aka: digital reference
Live virtual reference refers to reference transactions communicated over the internet rather than face-to-face or over the telephone. Common avenues of correspondence include e-mail, chat browsers, web messaging programs or bulletin boards. Virtual reference could be from a particular library branch to its specific patrons, from a particular site to a group of collaborating reference library sources or to the general public through a public website. (Reitz, 2004-06)
Live virtual reference began with inquirers emailing questions to reference librarians. E-mail was cheap and generally a very efficient way for users to ask questions without having to be present at their local branch. This has not maintained a stronghold in most libraries due to problems such as long waits for answers (usually 24-72 hours), the inability to perform a reference interview, and the elimination of the users’ involvement in the answering process (for example, there was no “teaching how to use the catalog”). (Coffman, 2003)
The next phase in digital reference was the use of “chat” such as AOL or Yahoo! instant messaging. This allowed librarians and inquirers to “talk” in real-time and share internet links. Though digital reference is far more complex than the typical chat room, it has been said that describing virtual reference as “chat” serves as a marketing tool for users in high school and college. (Pace, 2003) The earliest use of chat reference was in 1997 at State University of New York, Morrisville. (Coffman, 2003) The “Talk to a Librarian” feature is still in use and connects users with a SUNY, Morrisville academic librarian through AIM. (see http://library.morrisville.edu/ )
The virtual reference service used in many libraries now, web contact center software, was originally implemented on online commercial sites such as L.L. Bean. These programs expanded upon chat in that they allowed “co-browsing” where the authority could take control over the inquirers’ web browser and lead him/her directly to the answer source. (Coffman, 2003) According to librarian Andrew Pace (2003):“Libraries should not only mimic the innovative services offered by internet companies, they should constantly position themselves to capitalize on the shortcoming of the very services they hope to emulate.” With this in mind, web contact center software most smoothly mirrored a face-to-face reference interaction, especially with its co-browsing and real-time chat. In 2001, the LOC and the Online Computer Library Center began a program called Questionpoint. The program is available by subscription on library websites and uses a live-chat sidebar adjacent to a web browser to enable page-pushing and co-browsing. The reference librarians involved are not necessarily from the location, rather they are routed through the LOC’s Global Reference Network. Therefore, local libraries manage reference systems collaboratively and have access to resources that are may not be provided at their local branch. Many libraries nation-wide utilize this service. (Pace, 2003)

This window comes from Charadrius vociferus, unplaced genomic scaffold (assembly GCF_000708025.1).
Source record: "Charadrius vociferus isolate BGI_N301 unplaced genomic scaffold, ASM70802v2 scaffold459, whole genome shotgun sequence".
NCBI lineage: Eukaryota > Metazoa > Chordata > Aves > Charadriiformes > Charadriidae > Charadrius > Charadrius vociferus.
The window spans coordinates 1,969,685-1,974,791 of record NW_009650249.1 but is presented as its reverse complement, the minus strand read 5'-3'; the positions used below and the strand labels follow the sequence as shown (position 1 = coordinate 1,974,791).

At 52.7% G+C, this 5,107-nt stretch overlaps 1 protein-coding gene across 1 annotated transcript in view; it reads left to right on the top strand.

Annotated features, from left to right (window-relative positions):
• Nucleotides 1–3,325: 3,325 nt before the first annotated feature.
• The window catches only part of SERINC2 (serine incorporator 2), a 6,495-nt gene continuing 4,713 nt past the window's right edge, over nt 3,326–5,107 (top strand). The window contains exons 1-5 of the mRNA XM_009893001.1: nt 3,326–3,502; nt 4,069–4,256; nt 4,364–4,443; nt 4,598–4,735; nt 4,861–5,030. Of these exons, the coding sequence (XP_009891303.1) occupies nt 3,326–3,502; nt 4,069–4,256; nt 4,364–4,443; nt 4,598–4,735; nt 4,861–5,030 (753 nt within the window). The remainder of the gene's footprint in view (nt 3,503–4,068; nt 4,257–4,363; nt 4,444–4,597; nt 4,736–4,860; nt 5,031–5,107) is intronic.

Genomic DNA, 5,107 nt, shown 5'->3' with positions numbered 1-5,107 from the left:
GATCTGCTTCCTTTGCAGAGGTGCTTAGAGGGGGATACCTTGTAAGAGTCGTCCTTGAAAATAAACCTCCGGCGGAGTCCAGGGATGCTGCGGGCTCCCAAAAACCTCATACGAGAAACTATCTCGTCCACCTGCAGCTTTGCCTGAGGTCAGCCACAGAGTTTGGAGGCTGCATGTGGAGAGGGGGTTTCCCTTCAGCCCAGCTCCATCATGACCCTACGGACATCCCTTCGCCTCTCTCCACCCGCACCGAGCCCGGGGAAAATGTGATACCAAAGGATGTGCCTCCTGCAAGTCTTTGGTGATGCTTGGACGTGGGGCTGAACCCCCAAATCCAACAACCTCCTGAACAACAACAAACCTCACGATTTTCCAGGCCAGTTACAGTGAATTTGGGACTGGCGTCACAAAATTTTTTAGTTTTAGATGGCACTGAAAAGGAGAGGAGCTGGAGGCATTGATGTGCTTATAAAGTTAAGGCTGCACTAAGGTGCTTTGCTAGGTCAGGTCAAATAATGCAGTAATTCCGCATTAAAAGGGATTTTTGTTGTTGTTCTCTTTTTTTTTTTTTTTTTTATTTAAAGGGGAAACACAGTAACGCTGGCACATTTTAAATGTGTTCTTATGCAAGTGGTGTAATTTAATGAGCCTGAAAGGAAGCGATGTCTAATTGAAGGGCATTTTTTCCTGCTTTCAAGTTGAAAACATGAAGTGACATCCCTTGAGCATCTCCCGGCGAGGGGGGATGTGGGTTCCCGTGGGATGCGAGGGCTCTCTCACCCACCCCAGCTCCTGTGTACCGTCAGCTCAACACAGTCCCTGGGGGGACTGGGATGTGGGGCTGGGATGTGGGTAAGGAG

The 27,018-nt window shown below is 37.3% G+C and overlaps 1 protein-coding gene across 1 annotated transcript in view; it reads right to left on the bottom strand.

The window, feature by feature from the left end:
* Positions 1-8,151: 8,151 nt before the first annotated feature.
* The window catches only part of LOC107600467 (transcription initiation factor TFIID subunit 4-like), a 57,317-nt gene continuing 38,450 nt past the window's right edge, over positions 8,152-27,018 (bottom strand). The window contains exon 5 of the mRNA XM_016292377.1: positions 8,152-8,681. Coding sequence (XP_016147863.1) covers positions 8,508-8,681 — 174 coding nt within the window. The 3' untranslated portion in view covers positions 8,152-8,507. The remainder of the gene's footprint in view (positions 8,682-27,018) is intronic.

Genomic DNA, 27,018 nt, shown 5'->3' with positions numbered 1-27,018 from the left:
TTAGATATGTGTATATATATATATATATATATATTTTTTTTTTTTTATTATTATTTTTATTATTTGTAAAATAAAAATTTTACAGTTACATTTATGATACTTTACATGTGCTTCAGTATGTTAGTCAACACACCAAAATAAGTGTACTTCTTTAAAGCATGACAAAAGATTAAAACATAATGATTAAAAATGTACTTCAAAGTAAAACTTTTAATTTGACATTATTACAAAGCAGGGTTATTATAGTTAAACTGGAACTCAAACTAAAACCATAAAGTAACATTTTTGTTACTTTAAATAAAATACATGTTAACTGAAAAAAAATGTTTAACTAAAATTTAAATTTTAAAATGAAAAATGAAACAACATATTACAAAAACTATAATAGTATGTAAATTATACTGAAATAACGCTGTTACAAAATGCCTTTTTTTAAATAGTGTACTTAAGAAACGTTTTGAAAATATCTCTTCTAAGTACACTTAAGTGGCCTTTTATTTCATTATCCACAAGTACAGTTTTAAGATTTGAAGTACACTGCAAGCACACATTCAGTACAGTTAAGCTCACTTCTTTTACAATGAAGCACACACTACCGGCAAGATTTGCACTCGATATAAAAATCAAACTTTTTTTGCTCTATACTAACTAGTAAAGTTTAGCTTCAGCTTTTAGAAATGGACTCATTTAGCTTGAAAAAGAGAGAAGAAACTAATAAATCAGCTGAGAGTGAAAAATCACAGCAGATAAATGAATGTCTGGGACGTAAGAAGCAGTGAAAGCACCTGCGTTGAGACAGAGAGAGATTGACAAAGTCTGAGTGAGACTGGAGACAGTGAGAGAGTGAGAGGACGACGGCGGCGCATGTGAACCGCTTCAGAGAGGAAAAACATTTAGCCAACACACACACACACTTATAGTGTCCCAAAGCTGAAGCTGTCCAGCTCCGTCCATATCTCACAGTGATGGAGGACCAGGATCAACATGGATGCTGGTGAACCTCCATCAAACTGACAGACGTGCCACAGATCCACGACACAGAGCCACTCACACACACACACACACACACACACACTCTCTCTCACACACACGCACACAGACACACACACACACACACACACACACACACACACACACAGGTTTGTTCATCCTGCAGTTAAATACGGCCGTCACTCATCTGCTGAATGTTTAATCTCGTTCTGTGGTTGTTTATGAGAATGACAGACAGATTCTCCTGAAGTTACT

Characteristics of a virtual reference librarian
- Quick on her/his feet
- Good customer service skills
- Comfortable with technology
- Knowledge of electronic resources
(compare to “Reference Librarian Traits/Characteristics”: http://polaris.gseis.ucla.edu/jrichardson/dis245/traits.jpg (Richardson, 2006))
Library of Congress's "Ask a librarian..."
- AAL includes link to "Virtual Reference Shelf" with links to online resources recommended by LOC and to "Virtual Programs and Services" with features such as webcasts and video conferencing.
- It explicitly notes that Ask a Librarian will not help with areas such as, but not limited to, extensive bibliographies, answers for contests or school assignments, translations or family history research.
- AAL encourages inquirers to visit their local library.
OCLC's Questionpoint program
- In connection with privacy issues, Questionpoint has a 90-day retention policy for online question/answer transcripts.
Internet Public Library's "Ask a Question" service:
- Prior to this program, IPL used the experimental virtual service "MOO" (Multi-user Object Orients environments) as their primary source of online reference from December 1995 to February 2000. (Coffman, 2003)
- MOO is a text based virtual reality used in online gaming. It enabled users to enter a virtual room, much like a chat room, move around using commands such as “north” and “south” and ask questions in real time. It proved more complicated than originally anticipated due to the specific language and commands required and the lack of organized conversation in a room full of inquirers. (Coffman, 2003)
- (for more information on the web about MOOs, visit http://www.ipl.org/div/moo/ or http://en.wikipedia.org/wiki/MOO )
MARS: Best Free Reference Websites 2006
- In 1976, ALA's Reference and User Services Association, RUSA, recognized the growing need for electronic reference resources and formed the Machine Assisted Reference Section, MARS.
- MARS is very active in maintaining the relationship between libraries and technology, including virtual and online reference.
- Their annual "best of" includes links to free, quality resources about topics ranging from cartoons to copy right law.
ALA/RUSA/MARS. "Machine Assisted Reference Section." (2006) Retrieved November 12, 2006, from http://www.ala.org/MARSTemplate.cfm?Section=MARS.
Coffman, S. (2003) Going Live: Starting & Running a Virtual Reference Service. Chicago, American Library Association.
Library of Congress. “Ask a Librarian...” Retrieved November 12, 2006, from http://www.loc.gov/rr/askalib/.
Place, A. (2003) The Ultimate Digital Library: Where the New Information Players Meet. Chicago, American Library Association.
Richardson, John V. Jr. “Reference Librarian Traits/Characteristics.” Retrieved November 12, 2006, from http://polaris.gseis.ucla.edu/jrichardson/dis245/traits.jpg.
MLIS student, UCLA 2006